There is no doubt that river cruising is a great way to explore a country--or several of them. The small ships and intimate atmosphere are quite different from the large ocean-going vessels that carry three or four thousand passengers. Among the advantages are the constantly changing scenery, more contact with the locals, guided tours usually included and often on-board entertainment with local groups.
However, for those with mobility problems--primarily senior citizens, but others as well---there are certain things to consider before booking a river cruise.
There is quite a bit of walking, and since most of the towns you visit are old the streets are more likely to be cobblestones than evenly paved sidewalks.
Some ships have elevators but some do not, meaning you have to climb steep stairways on the older ships. And even those that do have elevators, they usually do not go to the top deck or the lowest deck, so you will need to climb at least one flight of stairs.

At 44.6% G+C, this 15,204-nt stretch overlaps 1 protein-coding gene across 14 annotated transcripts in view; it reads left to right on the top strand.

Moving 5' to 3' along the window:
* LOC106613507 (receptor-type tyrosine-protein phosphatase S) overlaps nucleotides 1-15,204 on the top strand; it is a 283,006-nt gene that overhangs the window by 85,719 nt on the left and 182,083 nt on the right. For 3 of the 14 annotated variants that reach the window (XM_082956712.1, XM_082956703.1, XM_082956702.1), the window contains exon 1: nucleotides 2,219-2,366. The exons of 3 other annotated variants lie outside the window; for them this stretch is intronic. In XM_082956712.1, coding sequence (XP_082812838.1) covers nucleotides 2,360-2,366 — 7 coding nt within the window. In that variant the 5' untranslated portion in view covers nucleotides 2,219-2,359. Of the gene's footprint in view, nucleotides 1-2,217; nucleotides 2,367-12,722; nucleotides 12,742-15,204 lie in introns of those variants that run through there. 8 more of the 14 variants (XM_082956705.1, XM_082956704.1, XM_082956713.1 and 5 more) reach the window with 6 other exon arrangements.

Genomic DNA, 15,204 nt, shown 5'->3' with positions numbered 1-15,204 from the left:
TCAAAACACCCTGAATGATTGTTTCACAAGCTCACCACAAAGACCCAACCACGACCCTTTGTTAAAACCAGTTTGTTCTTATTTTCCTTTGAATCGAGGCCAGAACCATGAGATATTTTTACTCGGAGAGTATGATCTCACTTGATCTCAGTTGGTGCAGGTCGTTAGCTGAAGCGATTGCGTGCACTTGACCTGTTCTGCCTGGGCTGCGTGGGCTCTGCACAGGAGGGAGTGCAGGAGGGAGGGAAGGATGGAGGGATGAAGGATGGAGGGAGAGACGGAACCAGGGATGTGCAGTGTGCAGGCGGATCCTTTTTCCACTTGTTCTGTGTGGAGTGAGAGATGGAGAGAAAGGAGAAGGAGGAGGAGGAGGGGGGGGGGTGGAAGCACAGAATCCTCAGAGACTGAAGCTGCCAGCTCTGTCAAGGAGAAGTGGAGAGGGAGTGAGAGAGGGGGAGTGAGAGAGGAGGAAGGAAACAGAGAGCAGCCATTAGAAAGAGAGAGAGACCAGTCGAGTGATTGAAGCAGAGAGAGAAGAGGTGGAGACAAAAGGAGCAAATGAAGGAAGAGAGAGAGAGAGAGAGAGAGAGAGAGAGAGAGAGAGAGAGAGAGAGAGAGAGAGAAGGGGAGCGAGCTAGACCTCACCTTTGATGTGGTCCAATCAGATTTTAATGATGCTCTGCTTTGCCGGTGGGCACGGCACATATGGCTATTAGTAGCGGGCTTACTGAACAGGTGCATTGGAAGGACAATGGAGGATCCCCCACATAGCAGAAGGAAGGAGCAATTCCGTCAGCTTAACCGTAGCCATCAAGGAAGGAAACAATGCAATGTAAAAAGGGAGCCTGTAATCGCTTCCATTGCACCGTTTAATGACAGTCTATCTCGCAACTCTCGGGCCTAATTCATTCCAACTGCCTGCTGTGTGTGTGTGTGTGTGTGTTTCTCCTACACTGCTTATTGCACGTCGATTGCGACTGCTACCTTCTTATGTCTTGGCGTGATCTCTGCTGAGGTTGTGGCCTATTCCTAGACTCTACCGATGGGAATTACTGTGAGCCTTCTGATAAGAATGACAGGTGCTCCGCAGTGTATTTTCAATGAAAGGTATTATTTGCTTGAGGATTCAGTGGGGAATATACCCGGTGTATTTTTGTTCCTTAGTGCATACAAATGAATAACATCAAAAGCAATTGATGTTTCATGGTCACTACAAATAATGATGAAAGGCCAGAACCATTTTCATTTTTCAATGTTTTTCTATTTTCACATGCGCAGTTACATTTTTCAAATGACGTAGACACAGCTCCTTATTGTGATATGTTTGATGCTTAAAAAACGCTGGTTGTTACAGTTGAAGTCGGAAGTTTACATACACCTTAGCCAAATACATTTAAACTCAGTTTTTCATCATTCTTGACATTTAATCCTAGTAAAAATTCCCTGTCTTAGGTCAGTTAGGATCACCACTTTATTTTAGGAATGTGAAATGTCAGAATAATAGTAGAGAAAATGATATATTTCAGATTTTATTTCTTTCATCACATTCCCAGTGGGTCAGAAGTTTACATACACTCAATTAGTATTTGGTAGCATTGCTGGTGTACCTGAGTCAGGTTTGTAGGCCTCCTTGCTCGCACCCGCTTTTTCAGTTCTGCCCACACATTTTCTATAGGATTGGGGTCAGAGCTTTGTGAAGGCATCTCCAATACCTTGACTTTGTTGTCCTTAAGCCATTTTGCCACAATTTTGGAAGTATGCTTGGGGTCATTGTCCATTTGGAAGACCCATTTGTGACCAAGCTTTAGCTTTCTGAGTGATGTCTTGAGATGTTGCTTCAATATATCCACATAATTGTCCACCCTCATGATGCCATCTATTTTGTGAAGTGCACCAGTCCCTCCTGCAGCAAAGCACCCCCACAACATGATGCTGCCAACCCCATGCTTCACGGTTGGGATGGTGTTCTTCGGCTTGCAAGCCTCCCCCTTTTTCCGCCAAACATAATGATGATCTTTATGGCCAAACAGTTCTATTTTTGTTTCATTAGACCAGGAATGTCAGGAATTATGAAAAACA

With all this said, don't give up the chance for a river cruise if you can possibly make it.
Just follow a few suggestions to make your experience more enjoyable:
1. Discuss your concerns with the cruise director when you first set sail. He or she will be able to help you plan your activities to avoid problems wherever possible.
2. Some ships have a "slow walkers" group that allows for those who can't keep up the pace. Check with your cruise line to see if that is the case.
3. Accept the fact that there are some times when you will not be able to take part in the shore activities. A day spent on board can often be very enjoyable, and you still get to see the scenery from the ship.
4. Have a back-up plan in case the day's activities become too much. Perhaps you can spend some time at a sidewalk cafe enjoying "people watching" and then take a taxi back to the ship. Your cruise director can probably help you pick the right location.
So now.....book that river cruise! Armed with these few tips you are bound to have a great time.